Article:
Anglican Prelates Snub Head of U.S. Church Over Gay Issues
Yes, it's another one of those charming examples of religion in action in the world today: These self-proclaimed leaders of their church have philosophical disagreements with positions held by their American colleague, Presiding Bishop Katharine Jefferts Schori of the Episcopal Church USA, so, as men of God, what do they do? Why, naturally, they "refused to take Communion here on Friday with the new head of the American Episcopal Church, to protest her support of gay clergy members and blessings for same-sex unions." Read the entire article here: http://www.nytimes.com/2007/02/17/world/africa/17anglicans.html
Well, naturally, this is in keeping with the example set by whom they purport to be a follower of, viz., Jesus of Nazareth. The Bible makes it clear that Jesus turned his back on everyone who did not think the same way he did. He certainly would not endorse comporting with those whom we perceive to be sinners--that's why he studiously avoided contact with the downtrodden and outcasts of society, and made sure to traffic only with yes-men and sycophants. (That's sarcasm, by the way.)
As the years go by, it becomes harder and harder to view religion as anything other than a great big speedbump on the road to Heaven, a colossal man-made obstacle designed to stand between Creator and creation. How can any institution that engenders so much rancor and violence and even death be seen as doing "God's work"? Quite the opposite, much of the time.
One hates to be so negative toward "organized religion" (an oxymoron if there ever was one)--and in brighter moments one does have to point to the good that religious institutions can do and occasionally have done in areas of education, health-care, poverty and disaster relief, and so on. When they are good they are very, very good...but the rest of the time--yikes!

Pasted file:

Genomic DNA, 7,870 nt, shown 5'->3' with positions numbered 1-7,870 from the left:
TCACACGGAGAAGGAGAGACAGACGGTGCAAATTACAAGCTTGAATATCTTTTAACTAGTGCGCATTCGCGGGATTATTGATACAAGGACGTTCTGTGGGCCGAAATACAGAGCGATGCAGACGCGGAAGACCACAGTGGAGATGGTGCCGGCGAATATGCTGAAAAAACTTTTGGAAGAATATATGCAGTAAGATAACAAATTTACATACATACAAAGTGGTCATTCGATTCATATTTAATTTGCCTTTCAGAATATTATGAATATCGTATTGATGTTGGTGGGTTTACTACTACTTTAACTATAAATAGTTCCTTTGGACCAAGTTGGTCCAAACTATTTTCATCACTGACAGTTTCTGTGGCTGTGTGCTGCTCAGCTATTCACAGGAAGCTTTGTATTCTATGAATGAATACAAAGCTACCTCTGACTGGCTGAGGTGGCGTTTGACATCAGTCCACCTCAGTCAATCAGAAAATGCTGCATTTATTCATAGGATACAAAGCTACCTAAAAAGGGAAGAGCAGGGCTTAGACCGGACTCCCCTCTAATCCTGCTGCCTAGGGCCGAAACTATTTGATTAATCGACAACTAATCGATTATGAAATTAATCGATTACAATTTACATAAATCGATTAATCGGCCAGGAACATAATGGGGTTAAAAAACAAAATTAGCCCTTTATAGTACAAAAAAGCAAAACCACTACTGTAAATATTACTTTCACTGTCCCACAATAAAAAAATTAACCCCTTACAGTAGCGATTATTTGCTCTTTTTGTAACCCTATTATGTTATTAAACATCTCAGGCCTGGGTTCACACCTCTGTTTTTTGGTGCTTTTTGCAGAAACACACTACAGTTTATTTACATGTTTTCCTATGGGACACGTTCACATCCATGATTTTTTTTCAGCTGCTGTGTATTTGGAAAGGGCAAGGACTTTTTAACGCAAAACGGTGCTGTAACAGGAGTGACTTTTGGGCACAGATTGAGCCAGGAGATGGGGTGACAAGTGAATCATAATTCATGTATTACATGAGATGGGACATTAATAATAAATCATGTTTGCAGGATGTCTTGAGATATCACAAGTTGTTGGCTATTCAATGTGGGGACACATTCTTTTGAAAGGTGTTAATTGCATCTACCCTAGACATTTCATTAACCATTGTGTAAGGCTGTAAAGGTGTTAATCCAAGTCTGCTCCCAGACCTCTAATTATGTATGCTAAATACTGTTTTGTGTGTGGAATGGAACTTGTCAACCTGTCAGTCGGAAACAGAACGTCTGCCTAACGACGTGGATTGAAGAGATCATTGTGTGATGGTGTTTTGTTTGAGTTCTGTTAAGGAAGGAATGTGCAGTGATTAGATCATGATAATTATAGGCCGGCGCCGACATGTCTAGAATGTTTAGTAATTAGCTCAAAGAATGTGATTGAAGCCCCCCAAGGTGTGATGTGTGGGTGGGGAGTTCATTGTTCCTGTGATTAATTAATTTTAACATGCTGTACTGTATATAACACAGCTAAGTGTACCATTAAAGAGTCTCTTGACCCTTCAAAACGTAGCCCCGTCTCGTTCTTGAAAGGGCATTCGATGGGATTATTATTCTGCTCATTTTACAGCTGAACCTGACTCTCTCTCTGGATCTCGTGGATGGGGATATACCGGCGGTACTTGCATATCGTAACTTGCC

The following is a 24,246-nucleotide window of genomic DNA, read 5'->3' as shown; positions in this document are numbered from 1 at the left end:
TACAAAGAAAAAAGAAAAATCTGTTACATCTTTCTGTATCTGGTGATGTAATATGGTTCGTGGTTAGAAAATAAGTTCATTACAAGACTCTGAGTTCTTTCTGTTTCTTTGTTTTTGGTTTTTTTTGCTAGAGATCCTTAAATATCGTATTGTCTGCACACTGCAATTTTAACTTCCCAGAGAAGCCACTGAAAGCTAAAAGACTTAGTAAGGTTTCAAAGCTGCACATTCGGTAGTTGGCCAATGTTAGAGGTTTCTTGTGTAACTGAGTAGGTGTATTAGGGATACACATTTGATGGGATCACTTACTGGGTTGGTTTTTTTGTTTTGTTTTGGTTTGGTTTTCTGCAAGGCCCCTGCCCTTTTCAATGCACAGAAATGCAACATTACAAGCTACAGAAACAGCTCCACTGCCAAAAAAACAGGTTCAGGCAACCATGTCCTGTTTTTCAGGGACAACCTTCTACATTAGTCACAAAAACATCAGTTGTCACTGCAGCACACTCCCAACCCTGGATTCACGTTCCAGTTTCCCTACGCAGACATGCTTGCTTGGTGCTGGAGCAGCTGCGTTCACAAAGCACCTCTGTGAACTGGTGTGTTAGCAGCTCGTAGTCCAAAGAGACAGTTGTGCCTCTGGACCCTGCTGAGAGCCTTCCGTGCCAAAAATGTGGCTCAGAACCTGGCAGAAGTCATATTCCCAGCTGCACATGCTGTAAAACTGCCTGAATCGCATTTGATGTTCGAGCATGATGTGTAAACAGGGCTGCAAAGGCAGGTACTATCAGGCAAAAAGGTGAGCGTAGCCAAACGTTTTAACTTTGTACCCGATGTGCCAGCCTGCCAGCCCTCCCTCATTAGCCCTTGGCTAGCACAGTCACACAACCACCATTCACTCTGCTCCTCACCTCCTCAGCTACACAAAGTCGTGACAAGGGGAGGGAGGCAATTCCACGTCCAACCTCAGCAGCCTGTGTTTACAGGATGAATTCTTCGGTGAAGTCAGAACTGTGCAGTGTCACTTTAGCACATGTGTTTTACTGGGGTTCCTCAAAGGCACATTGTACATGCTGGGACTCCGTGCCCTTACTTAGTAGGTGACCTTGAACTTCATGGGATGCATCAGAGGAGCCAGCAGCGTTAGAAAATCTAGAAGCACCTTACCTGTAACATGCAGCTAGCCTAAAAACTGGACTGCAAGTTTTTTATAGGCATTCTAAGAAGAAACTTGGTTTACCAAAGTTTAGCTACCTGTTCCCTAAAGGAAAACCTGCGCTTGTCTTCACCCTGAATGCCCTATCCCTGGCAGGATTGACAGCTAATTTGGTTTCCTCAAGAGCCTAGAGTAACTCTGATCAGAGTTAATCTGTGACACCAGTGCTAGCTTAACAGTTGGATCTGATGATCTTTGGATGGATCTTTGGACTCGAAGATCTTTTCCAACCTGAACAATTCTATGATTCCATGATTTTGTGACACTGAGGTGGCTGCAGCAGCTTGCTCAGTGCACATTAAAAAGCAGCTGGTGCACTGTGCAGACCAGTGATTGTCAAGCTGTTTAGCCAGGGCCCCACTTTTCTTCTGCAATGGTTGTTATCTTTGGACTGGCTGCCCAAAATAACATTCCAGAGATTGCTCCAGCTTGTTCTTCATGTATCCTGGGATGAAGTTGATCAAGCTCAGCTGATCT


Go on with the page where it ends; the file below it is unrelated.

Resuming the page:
Make no mistake: The culprit here is not God, of whom I maintain a very high opinion--Father, Son, and Spirit alike; no, the bad guy in this scenario is good ol' Homo sapiens, who seems incapable of developing any institution without a gilt-edged list of rules, regulations, doctrine, dogma, theology...and the insistence that everybody must subscribe. You have a question? A doubt? A different idea? Heretic! Blasphemer! Apostate! Out with you--if you're lucky we'll merely excommunicate you; if not, we'll stone you to death. (The Bible makes it clear we're allowed, nay, expected to do that.)
P.S.: Homo sapiens wrote the Bible, too. Make of that what you will.
Of course, ecclesiastic sleight-of-hand does a pretty good job of tricking the audience into thinking that religion is God--and more specifically, our religion is God--and therefore any criticism of the former is an attack on the latter. Which is nonsense.
There is a joke that tells of a rough-hewn sort who one Sunday attends services at a very upscale and well-heeled church. The man appears to be a laborer of some sort and, while he and his clothes are clean and neat, they definitely do no compare with the finery of the others in the congregations, who make no bones about their distaste for his style of dress. Indeed, afterward the pastor approaches him and suggests that he go home and pray to God, asking what God thinks would be the proper way to dress for a church such as this one.
The following Sunday the man is in his pew again, and dressed as before. Afterward the pastor comes up to the man. "I thought I encouraged you to go home and ask God how he thinks you should dress for this church," he says pointedly.
"I did," the man assures him. "And God said, 'Boy, I don't know--I've never been to that church!'"
"Church" is not God. "Religion" is not God. "Bible" is not God. To the extent that these human inventions bring us closer to God, they are good; to the extent that they stand between us and God--on the basis of doctrine, or theology, or tradition--they are evil.
Meanwhile, back in the ECUSA: Blessed are those who persist in trying to see the positive in things: "Liberal Episcopalians, on the other hand, were encouraged that the number of primates — the term for the leaders of Anglican provinces — who refused to take Communion at this meeting was only seven, about half the number who refused two years ago."